While I am pretty sure, that many would ignore the device, after checking out its processor and then its price, BlackBerry fans need not bother. The Qualcomm 625 has now been termed as budget smartphone chipset thanks to the Chinese invasion, but is quite the capable work horse that has been purpose built to deliver better battery life and stay cool using the 14 nm manufacturing process.
There’s 4 GB of RAM as opposed to the 3 GB RAM available in standard KEYone model. Add to this 64 GB of internal storage compared to the 32 GB your friend from the US is getting and it should make owners feel special if the ‘Limited Edition Black’ tag does not impress you. The 64 GB of internal storage can be expanded up to 2 TB using a microSD card, one that is sadly, a part of the hybrid dual SIM tray.
The BlackBerry KEYone, packs in Android Nougat 7.1.1 with a plenty of BlackBerry customisations. There’s DTEK for security, the all-important BlackBerry Hub and a lot more. These software customisations go really deep. When I say really deep, they go down to the root which will also make this smartphone very difficult to hack if its stolen.
Other deeper customisations I noticed is the impressive Power Center app that literally lets you optimise every app to run on a particular resolution (three to choose from), brightness and even choose the frame rate (between 30 fps and 60 fps). Mind you, these are the settings for individual apps and not the OS as a whole. The battery life savings should be enormous indeed. But software does play a big role on the KEYone, something that needs a deeper dive in the review.
This has to be the largest camera ring we have seen.
Often tagged as business or productivity smartphones, BlackBerry’s smartphone offerings until the Priv did not really focus on the camera. The Priv changed all of that delivering a very capable camera using Schneider Kreuznach optics. The results were pretty good for a BlackBerry, but this time around, it may have taken things up a notch.
You see that big camera ring on the back houses a 12 MP (1.55 um) sensor with Phase Detection Autofocus (PDAF). It may not sound like much until you realise that it comes from Sony and is called the IMX378. For those not in the know, this is the same camera that comes inside Google’s Pixel smartphones. We loved the camera performance of the Google Pixel, but the KEYone skips on the laser-assisted focusing system and it does not have the Snapdragon 821 chipset to back it up, but coming from a Pixel our first photo samples from the BlackBerry KEYone sure look impressive both for a BlackBerry and an Android flagship.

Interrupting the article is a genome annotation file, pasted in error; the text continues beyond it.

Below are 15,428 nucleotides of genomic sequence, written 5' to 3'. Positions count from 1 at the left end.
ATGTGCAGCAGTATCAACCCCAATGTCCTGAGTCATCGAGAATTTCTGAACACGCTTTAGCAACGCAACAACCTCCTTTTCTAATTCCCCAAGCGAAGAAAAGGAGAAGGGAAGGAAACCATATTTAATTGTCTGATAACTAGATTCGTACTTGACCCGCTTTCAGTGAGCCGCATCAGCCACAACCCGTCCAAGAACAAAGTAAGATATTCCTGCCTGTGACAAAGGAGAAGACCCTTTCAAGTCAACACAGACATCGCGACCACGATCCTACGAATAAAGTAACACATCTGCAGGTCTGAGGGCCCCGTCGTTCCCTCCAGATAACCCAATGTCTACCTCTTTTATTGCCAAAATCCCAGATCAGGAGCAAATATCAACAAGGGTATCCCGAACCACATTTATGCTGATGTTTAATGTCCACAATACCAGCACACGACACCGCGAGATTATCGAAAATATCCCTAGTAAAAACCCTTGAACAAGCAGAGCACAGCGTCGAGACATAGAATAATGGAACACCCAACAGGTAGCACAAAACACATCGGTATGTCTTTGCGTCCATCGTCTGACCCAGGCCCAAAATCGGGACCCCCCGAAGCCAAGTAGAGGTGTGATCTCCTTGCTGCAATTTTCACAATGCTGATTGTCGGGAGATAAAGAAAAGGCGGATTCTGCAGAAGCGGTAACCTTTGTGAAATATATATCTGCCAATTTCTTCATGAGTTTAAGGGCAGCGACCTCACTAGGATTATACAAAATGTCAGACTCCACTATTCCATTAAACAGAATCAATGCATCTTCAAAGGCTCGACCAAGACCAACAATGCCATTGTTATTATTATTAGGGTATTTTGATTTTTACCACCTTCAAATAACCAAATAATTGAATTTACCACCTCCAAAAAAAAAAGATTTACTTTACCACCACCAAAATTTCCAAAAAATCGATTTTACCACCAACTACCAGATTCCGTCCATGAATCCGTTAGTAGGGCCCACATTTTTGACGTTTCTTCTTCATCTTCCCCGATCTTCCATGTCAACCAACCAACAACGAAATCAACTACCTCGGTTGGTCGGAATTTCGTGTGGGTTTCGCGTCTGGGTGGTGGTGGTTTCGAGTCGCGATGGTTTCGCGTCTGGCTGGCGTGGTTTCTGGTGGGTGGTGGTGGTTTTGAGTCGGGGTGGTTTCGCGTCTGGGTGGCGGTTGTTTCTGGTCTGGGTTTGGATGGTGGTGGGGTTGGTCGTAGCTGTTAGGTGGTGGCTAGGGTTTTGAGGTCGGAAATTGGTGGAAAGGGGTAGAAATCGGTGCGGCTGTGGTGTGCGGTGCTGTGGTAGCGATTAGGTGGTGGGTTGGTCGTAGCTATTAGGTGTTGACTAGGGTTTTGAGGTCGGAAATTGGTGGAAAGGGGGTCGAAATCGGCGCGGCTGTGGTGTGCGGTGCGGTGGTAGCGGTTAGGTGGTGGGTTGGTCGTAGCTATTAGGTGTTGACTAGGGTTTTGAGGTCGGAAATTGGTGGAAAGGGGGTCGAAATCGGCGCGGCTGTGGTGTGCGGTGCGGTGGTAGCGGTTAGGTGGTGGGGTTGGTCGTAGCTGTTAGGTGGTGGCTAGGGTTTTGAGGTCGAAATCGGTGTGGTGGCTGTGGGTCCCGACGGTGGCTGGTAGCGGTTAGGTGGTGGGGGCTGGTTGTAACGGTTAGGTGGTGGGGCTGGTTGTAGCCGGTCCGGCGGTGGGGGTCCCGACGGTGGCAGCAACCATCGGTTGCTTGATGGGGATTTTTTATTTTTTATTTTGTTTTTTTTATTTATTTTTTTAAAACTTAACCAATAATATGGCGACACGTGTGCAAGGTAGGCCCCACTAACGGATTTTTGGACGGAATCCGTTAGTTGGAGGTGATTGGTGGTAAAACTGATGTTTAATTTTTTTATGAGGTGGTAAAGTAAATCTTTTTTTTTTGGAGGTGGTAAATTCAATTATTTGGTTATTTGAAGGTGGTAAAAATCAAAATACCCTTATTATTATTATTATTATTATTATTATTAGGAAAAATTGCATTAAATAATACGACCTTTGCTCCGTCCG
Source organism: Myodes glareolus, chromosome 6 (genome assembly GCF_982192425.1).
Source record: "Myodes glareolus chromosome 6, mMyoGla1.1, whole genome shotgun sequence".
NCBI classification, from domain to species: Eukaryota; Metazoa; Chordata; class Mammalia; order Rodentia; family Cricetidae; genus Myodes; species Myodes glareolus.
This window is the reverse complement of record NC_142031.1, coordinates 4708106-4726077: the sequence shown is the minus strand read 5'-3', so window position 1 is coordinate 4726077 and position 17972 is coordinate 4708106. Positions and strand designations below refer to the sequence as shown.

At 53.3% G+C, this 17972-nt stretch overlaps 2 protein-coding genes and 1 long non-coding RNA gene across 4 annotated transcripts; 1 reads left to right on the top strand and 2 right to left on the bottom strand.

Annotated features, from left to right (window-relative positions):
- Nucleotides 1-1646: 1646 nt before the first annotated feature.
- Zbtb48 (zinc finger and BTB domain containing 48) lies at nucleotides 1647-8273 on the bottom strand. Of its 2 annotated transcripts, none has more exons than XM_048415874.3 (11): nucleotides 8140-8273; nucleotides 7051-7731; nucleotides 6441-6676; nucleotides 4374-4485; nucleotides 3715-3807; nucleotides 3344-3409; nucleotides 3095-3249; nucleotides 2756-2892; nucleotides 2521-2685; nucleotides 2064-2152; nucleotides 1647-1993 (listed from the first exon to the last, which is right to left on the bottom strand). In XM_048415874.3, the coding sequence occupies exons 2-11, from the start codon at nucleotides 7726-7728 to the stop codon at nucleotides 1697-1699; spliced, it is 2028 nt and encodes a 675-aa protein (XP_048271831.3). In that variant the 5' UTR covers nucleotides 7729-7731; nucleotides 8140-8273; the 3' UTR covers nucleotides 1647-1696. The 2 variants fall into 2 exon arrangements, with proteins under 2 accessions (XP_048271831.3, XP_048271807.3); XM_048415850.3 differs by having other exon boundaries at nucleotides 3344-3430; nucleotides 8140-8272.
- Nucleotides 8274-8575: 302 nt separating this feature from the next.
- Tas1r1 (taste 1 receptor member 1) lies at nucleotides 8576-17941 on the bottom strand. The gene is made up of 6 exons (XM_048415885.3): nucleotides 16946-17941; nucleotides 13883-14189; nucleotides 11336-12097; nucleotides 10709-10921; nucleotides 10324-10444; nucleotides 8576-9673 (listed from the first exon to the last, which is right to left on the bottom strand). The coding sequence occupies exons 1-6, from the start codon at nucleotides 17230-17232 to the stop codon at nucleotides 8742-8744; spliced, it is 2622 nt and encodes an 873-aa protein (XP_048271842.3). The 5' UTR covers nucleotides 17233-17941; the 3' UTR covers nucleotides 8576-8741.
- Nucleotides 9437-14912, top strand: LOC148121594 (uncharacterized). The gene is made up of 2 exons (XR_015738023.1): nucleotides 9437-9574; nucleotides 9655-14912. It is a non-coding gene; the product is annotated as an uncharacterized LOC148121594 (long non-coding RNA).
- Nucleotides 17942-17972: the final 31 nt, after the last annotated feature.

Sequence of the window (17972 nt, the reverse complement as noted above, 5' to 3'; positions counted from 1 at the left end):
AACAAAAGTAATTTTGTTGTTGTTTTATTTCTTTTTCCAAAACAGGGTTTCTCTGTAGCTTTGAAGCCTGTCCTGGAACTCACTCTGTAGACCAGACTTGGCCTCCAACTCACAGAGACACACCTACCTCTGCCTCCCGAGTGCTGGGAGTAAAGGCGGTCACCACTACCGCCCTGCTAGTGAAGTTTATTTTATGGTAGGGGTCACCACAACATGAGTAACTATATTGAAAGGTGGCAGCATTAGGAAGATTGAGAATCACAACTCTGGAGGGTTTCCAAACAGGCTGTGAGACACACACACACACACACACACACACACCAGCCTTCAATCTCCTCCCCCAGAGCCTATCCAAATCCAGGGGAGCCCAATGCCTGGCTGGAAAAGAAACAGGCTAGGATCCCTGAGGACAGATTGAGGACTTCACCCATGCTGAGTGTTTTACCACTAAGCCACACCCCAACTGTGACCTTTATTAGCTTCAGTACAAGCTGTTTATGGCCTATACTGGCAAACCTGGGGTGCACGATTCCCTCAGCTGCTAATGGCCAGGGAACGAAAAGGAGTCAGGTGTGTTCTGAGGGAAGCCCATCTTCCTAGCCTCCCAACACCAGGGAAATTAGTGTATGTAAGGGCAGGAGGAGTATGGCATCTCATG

Battery and connectivity
Recent BlackBerry models (and even some of the older ones) were not exactly known for their battery life. The new KEYone features a 3,505 mAh battery that also offers QuickCharge 3.0 and more importantly, it is paired to a Qualcomm Snapdragon 625 built using the 14 nm FinFET process. Add to this plenty of software tweaks from BlackBerry and we should hopefully see good battery figures in daily usage.
Coming to connectivity, there’s plenty of it save for an infrared port. You get Dual 4G SIMs with VoLTE support using a hybrid SIM tray that lets you swap one out for a microSD card. There’s Wi-Fi 802.11 b/g/n (2.4 GHz), 802.11 a/n and ac for 5 GHz 4G mobile hotspot, Bluetooth v4.2, NFC, an FM Radio and a USB Type C connector with OTG support.
Going by the specifications on paper, and my first few days with the BlackBerry KEYone Limited Edition Black, the Canadian smartphone maker could be back in business. 2017 is the year of comebacks indeed. It is the year Nokia resurfaced with Android onboard, and HTC with its U11 delivered a premium flagship smartphone with literally no compromises dethroning every Android flagship in its path.
Can BlackBerry rise from the dead with the KEYone? Will it be a capable Android flagship smartphone compared to the current competition? Will it be a better BlackBerry? Or is the KEYone just an afterthought? Find out in my full review in the coming days.